Thursday, May 24, 2012

Former anti-Drug Agents’ Sentence ‘a Bit Harsh’

Convicts being escorted to the waiting truck

It has been two years of a traumatic courtroom experience for the families of the embattled former top brass of the National Drug Enforcement Agency (NDEA).
In the face of the widespread economic hardship, they might have been feeling the pinch of the high cost of fares in traveling to and from Banjul, as their loved ones in the stifling legal tussle were said to be the breadwinners.
Yet, these familiar sea of people, amongst them, their wives, children, mothers, fathers, friends, and other close relatives and dependants, were as regular at the High Court in Banjul as the tried.

They witnessed in agony each time their loved ones arrive from the State Central Prisons, with their hands and legs shackled, as if emerging through the Door of No Return waiting to be shipped away and sold into slavery.
The flames of that charged atmosphere, was fanned when this high profile courtroom saga, was brought to an end on Monday May 14.
“How am I going to take care of the children?” Mariama Jarju, the first of the two wives of Ibrahim Bun Sanneh cried-out, audibly enough to attract the attention of the parked courtroom.
This was shortly after her husband and accomplices, including his deputy were declared guilty on multiple criminal offenses by the trial judge.
The judge was in no mood to answer her question, nor the masked security officers, who seemed eager to whisk her husband away to the prison, whose conditions are described by human rights activists as hostile.
The respond the poor woman got, was from the equally somber-looking people, who gathered around her, consoling her as tears rained from her eyes, and gave her a word of assurance that she can count on Allah.
Ibrahim Bun Sanneh, 50s, is a pioneer of what is today known as National Drug Enforcement Agency (NDEA), formerly Drug Squad. He is the Agency’s first executive director.
His deputy Karamo Bojang, director of operations Ousman Sanneh and officer commanding accounts Seedy Bojang, all have served the Agency for several years.
However, shock waves were sent across the country and beyond when these men who were at the helm of affairs at the Agency mandated to watch against illicit drug trade, were themselves accused of it.
This was in April 2010 and they have since then received their marching orders from President Yahya Jammeh, who seemed to have a tough task of cleaning The Gambia’s name as among the Mexicos of West Africa.
Together with Mary Sanneh, a woman, they were tried at the Special Criminal Division of the High Court in Banjul on a multiple count charge.
Which include: economic crime, illegal possession of fire arms, corruption, abuse of office, forgery, stealing and selling of illicit drugs and related offenses.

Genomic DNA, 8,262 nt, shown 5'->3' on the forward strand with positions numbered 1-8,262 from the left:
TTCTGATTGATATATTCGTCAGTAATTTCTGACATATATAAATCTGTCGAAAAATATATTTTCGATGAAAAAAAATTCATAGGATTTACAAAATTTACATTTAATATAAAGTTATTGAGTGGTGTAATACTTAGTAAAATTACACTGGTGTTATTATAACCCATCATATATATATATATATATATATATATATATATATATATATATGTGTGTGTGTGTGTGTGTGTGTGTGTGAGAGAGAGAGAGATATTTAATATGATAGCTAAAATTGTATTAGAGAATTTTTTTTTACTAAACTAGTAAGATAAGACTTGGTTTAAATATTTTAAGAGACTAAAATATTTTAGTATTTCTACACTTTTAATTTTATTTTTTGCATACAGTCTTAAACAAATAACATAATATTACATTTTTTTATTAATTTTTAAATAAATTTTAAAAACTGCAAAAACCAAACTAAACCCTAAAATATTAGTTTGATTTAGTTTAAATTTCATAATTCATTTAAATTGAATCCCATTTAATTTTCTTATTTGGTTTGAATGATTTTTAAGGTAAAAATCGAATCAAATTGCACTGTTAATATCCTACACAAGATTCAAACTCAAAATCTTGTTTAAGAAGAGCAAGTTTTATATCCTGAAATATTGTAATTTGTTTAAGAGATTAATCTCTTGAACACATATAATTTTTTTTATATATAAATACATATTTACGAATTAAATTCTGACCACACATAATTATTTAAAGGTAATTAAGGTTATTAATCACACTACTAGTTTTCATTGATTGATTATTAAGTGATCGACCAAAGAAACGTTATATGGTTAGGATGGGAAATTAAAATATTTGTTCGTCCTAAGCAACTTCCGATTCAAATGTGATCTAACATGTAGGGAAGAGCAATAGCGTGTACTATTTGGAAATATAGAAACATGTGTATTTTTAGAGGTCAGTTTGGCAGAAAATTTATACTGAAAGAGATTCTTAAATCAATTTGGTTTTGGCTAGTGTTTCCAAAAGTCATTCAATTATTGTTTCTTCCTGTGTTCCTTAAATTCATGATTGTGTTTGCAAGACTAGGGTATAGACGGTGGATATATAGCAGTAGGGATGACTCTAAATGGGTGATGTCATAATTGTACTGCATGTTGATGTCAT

They however denied the allegations and held onto that position even after the testimonies - some of them incriminating - of 17 witnesses to the crime.
But in the end the presiding judge Emmanuel Nkea, was doubtless that Bun Sanneh and his accomplices are as guilty as charged on all the allegations, except three.
“Ousman Jatta, pw1 [prosecution witness number one] is a drug peddler and has confessed that he was given drugs [by the convicts] to sell,” Justice Nkea has said.
Before handing down the sentence, as per the procedure, the judge allowed the convicts to plead with the court to tamper justice with mercy.
In doing so, Lawyer Kebba Sanyang, who represented three of the five convicts, brought the court’s attention to what he calls, the selfless services his clients have rendered to the government and the people of The Gambia.
“They have been in custody since 2010 and they have families who depend on them,” Sanyang added, referring to Bun and co.
He urged the court to impose a fine for all the offenses on which his clients were found guilty, rather than impose a term of imprisonment.
Similar plea was done by Lawyer Lamin Mboge on behalf of his client and Mary Sanneh, whose legal representative, Pap CheyassinSecka, has passed away, recently. She said she has four children who are all young, and need her motherly care.
But, even if the court heard the pleas for imposition of a fine, only Marie Sanneh’s was recognised. She was fined 100, 000.00 but failure to pay will land her in jail for a five year duration.
The former anti-drug agents were each slapped with an 8-year prison term. The sentenced started from the day of their arrest, meaning they will now spend six years in prison.
However, this is if the defense lawyers decided not to appeal the decision of the court at a higher court.
“I don’t know whether or not I will appeal as I need to go over the judgment and talk to my client,” defense lawyer, Lamin Mboge told the Daily News.
He described the sentence as a bit harsh.

Author: Binta A Bah.

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